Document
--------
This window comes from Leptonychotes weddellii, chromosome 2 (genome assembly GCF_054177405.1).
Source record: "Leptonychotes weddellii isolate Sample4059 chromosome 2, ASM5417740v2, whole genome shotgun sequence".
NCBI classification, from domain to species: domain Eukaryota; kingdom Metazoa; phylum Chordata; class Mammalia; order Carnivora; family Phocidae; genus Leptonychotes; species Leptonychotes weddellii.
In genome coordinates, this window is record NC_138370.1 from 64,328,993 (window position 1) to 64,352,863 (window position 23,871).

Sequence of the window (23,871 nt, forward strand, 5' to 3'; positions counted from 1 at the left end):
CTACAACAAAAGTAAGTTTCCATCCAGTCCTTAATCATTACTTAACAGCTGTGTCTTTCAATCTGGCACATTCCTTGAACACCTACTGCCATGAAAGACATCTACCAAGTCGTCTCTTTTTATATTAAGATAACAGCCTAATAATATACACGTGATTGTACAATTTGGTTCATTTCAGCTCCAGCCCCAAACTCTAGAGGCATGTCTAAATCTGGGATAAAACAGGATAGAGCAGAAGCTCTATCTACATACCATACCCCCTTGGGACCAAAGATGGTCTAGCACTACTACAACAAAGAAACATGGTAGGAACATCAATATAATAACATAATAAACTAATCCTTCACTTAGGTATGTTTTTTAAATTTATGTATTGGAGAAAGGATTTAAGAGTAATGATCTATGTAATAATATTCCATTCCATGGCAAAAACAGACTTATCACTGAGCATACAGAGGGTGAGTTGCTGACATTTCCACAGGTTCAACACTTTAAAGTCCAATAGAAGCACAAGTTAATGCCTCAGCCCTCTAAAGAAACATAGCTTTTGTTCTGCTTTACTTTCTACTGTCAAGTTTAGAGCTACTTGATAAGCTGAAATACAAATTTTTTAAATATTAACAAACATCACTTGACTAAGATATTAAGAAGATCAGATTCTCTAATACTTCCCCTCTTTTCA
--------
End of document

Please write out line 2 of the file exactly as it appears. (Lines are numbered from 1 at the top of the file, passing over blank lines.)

Source record: "Leptonychotes weddellii isolate Sample4059 chromosome 2, ASM5417740v2, whole genome shotgun sequence".